“The default pop cultural perspective remains that of the adult man, and from his vantage point, exposing adolescent female sexuality onscreen can feel predatory or perverted. These comedies have little interest in considering how those men will feel when they are transported into a girl’s bedroom. Girls’ feelings matter, too. And these girls feel so much.”

But even in an age of sexual frankness, women talking openly about desire can still be something of a shock. The Netflix series Big Mouth made no bones about this reality, summing up the concept with a montage of exploding heads.

While most of the raging hormone films have been comedies, there have also been a number of serious dramas that touch on the topic. Princess Cyd contained one of the most down-to-earth presentations of a young woman’s sexual exploration, both alone and with other people, that I’ve ever seen.

As IndieWire indicates, such straightforward depictions are important, but we could use even more. And for this we need more female writers, directors and creatives to tell their stories.

Women have largely led this electric moment of sexual honesty, most notably Phoebe Waller-Bridge of Fleabag, PEN15 creators Maya Erskine and Anna Konkle, and Broad City BFFs Abbi Jacobson and Ilana Glazer. They joined a number of other female writers and performers such as comedians Ali Wong and Amy Schumer.

But film and television are somewhat late to the party. Musicians like Cardi B, Missy Elliott and the divine Lizzo have been singing about women getting their freak on for a while.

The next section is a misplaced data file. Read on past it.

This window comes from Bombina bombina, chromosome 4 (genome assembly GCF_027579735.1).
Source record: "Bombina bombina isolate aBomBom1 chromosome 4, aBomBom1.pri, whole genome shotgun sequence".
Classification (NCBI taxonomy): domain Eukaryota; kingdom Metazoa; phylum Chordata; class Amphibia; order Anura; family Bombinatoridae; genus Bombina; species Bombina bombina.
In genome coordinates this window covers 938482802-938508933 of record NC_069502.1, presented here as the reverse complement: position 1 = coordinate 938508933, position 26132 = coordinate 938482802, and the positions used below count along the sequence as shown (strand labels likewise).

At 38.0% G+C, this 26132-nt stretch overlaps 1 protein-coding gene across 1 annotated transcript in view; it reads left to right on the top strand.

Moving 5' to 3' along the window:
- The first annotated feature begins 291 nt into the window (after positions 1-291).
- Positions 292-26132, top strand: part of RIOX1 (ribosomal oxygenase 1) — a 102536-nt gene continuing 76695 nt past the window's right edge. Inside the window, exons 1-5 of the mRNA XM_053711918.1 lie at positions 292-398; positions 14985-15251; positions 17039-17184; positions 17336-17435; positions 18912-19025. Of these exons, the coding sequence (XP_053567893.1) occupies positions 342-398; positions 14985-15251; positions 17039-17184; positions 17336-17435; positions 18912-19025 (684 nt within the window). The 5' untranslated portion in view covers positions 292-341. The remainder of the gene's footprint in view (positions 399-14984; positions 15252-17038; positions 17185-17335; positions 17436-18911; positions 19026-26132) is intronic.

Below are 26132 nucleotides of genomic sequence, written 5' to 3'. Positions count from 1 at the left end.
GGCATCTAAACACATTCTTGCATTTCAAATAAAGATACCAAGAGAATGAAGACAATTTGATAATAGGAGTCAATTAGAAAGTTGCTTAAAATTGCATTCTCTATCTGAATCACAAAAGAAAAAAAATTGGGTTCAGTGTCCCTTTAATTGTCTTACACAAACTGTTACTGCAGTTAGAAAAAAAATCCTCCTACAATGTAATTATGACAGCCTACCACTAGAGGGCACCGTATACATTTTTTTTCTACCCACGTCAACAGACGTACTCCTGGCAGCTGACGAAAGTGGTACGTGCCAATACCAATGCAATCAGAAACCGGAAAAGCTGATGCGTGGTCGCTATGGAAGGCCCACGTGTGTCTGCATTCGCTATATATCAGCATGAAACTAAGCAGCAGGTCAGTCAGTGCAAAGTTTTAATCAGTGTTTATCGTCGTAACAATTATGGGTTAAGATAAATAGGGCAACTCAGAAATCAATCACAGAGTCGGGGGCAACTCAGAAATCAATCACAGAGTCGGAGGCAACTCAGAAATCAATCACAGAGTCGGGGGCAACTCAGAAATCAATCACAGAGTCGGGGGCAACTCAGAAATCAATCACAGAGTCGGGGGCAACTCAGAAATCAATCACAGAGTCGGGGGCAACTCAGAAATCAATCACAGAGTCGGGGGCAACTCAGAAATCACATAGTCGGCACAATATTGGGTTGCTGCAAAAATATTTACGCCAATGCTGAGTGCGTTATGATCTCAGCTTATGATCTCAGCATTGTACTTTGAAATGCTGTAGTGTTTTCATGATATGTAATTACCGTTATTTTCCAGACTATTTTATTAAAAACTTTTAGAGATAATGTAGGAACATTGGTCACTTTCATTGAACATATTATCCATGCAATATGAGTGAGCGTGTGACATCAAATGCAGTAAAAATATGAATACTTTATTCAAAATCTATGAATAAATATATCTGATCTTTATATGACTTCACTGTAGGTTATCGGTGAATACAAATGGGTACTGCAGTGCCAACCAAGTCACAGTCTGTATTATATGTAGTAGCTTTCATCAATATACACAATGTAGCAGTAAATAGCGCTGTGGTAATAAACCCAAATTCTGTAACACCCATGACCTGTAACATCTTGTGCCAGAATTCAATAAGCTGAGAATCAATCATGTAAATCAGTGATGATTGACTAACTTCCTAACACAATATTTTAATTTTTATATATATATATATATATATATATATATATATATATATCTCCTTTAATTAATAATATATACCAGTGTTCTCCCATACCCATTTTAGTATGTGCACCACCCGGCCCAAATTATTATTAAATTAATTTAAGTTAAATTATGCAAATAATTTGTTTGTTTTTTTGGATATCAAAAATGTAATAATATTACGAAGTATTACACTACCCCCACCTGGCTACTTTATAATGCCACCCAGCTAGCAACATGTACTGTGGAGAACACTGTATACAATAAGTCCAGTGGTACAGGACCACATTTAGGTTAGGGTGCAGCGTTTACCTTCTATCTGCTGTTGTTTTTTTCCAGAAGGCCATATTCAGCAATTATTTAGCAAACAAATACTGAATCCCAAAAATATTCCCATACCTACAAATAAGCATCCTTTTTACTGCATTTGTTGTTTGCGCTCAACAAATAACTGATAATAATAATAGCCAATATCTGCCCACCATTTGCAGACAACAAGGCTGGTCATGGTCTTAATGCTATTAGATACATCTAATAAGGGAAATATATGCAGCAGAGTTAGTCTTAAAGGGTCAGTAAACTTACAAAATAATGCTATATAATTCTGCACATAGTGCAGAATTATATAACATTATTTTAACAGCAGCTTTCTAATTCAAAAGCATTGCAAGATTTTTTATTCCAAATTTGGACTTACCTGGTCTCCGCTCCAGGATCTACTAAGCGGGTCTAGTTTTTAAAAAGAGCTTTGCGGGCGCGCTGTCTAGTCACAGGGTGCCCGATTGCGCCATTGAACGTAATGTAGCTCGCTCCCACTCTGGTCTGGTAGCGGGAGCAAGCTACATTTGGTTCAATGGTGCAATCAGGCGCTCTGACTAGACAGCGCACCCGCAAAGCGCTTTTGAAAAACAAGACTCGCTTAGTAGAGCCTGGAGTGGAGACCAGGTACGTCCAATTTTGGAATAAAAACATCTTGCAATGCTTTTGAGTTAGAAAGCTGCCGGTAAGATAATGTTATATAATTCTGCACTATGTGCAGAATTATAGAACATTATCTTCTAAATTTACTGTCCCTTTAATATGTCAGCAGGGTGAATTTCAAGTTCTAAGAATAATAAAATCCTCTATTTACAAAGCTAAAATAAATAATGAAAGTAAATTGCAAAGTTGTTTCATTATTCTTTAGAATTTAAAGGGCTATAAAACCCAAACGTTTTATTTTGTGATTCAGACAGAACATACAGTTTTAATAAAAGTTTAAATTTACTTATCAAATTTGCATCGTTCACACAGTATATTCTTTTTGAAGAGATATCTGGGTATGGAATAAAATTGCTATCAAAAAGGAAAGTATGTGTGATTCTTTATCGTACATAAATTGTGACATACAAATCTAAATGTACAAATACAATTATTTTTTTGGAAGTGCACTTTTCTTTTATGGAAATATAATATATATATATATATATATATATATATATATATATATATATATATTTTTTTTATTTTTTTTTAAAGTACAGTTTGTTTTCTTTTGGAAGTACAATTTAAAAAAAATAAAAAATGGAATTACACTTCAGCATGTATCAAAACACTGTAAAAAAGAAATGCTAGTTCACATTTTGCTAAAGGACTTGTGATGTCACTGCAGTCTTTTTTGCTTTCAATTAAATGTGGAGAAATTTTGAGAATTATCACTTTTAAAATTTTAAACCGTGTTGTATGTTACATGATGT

Lizzo’s 'Boys.' Who needs ‘em?

Teen Vogue was there early talking to Lizzo about body image, sexuality and pleasing one’s self long before the singer hit superstardom. “Because her own road to self-love was so difficult, Lizzo has made it her mission to showcase hers as loudly as possible, and nowhere is this more apparent than the music video for ‘Scuse Me,’ a masturbation anthem that’s filmed in, of all places, a church.”

All of this openness and freedom is a positive development. Masturbation ain’t what it used to be — a thing that was never spoken aloud, ever. I don’t even remember having a word for it as a younger person.

In the pre-internet age, sexual education largely consisted of finding nudie mags in the woods or stealing your parents’ copy of The Joy of Sex, with its terrible drawings of horny, happy hippies. About the least sexy thing I could imagine.

Real information was hard to access: you had to look that shit up, using the Dewey Decimal system, no less. Rumour was rife. I remember a lot of sessions wherein a group of teenage girls would stay up late, sneak some crème de menthe from their parents’ liquor cabinet and talk about sex.

No one had anything useful to contribute, and light on actual facts we looked to other sources for enlightenment. Books like The Clan of the Cave Bear and The Thorn Birds were in heavy rotation, but back then the raunchiest stuff had to be euphemistically described with discrete mentions of assuming the position and throbbing manhoods.

The sexier stuff came in stranger ways. In an episode of Star Trek, for example, where Spock goes horny crazy and must have sex, or he will DIE!!! The orgiastic possibilities of Gilligan’s Island, or what happened when the Six Million Dollar Man and the Bionic Woman finally got together. (I close my eyes and all I see is a blur of velour jumpsuits.)

My point is that the erotic mind is a capricious beast that attaches to the strangest stuff and in lieu of real information, young women would come up with the wildest conjecture and theories about how things worked.